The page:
Asset Building and the Shrinking Middle Class

About the Author

Brian Dabson


Brian Dabson, Research Fellow at the School of Government, focuses on community and economic development, community and regional resilience, and entrepreneurship.

The shrinking middle class is a continuing theme in the political discourse this election season. This comes as no surprise because what it means to be middle class is at the heart of the American Dream.  As the White House Task Force on the Middle Class led by Vice President Biden noted, being middle class is less to do with income and more about aspirations.  Middle class families aspire to home ownership, a car, college education for their children, health and retirement security, and occasional family vacations.

The challenge is that income stagnation has made it harder for families to keep up with the spiraling costs of health care, college tuition, and housing. College tuition and fees for four year public colleges nationally have increased at four times the rate of inflation. Although, the well-documented return in future wage gains are considerable, the immediate reality for many graduates can be crippling student loan debt. Similarly, personal health care costs have grown by three times the rate of inflation, although health outcomes in the United States lag behind other developed countries.

An expanding middle class is a critical economic generator creating large scale demand for goods and services, which means more jobs, more opportunities for those aspiring to be middle class – the working poor and those near the bottom of the economic ladder. It is also means more investment opportunities for those with capital, for entrepreneurs, and for advocates for long-term investment in education and infrastructure.  Everyone wins.  But the shrinking of the middle class, brought about by the decline in the number of well-paid manufacturing and government jobs and the depressed wages in the retail and service sectors, means everyone loses.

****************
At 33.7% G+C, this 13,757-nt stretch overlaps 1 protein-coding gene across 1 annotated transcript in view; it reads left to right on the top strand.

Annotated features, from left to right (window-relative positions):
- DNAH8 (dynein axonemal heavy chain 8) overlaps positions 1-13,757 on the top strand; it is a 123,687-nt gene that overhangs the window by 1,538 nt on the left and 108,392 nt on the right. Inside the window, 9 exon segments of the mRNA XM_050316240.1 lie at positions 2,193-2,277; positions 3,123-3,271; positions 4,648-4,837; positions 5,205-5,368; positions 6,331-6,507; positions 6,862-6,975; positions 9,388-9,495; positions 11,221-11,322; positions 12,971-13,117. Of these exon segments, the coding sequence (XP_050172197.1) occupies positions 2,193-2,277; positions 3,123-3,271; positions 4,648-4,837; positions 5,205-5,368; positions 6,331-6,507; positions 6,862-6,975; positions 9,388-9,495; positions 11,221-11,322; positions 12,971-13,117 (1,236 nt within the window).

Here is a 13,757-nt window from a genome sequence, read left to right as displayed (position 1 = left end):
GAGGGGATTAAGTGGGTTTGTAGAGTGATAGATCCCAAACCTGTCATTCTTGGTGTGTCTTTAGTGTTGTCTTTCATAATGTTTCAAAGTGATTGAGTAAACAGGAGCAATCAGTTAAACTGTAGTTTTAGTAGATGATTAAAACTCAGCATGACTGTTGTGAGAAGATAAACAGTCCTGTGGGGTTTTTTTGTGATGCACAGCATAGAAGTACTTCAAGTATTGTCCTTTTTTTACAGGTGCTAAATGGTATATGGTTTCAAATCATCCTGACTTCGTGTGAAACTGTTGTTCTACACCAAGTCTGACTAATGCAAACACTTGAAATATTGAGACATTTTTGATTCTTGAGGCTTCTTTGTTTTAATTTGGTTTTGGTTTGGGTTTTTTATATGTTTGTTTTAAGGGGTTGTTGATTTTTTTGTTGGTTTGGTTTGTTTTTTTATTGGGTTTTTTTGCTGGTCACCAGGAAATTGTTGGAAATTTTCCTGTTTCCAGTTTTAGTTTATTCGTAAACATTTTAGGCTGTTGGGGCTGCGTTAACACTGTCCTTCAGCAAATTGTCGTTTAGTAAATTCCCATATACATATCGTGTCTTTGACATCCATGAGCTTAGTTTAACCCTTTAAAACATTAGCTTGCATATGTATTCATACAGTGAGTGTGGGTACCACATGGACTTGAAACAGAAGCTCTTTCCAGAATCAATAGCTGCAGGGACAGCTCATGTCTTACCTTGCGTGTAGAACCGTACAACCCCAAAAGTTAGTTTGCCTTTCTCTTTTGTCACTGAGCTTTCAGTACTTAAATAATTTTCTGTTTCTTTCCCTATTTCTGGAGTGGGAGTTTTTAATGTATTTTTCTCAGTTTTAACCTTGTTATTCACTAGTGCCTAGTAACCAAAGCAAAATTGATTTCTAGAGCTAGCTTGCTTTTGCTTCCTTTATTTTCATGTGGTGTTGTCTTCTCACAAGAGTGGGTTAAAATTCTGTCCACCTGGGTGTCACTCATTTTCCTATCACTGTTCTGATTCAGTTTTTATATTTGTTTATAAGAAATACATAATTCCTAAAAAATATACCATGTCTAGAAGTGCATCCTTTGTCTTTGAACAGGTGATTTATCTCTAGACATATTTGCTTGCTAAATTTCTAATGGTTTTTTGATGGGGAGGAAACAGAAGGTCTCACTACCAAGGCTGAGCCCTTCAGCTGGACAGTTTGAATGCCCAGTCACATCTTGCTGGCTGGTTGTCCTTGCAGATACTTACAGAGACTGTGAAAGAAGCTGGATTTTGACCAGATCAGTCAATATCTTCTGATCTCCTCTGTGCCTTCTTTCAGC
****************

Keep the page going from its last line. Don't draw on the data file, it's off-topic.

For many low-income people, the paths to realizing the aspirations associated with being middle class are sharply narrowed or even cut off altogether.  If you are born into a low-income family in a distressed community, you are more likely to be stuck there for the rest of your life.  This is a finding from a nationwide study of economic mobility by the Pew Center on the States.  This study measured the extent to which Americans moved up or down in their earnings and on the economic ladder relative to their peers over a ten-year period. If you live in Maryland, New Jersey or New York you will find consistently higher upper mobility and lower downward mobility compared to the nation as a whole.  On the other hand, if you live in Louisiana, Oklahoma and South Carolina – and to some extent in North Carolina and several other southern states, you will find consistently lower upward mobility and higher downward mobility.  The Pew researchers suggested that the main reasons for these differences were levels of post-secondary attainment, of personal savings and assets, and of neighborhood poverty.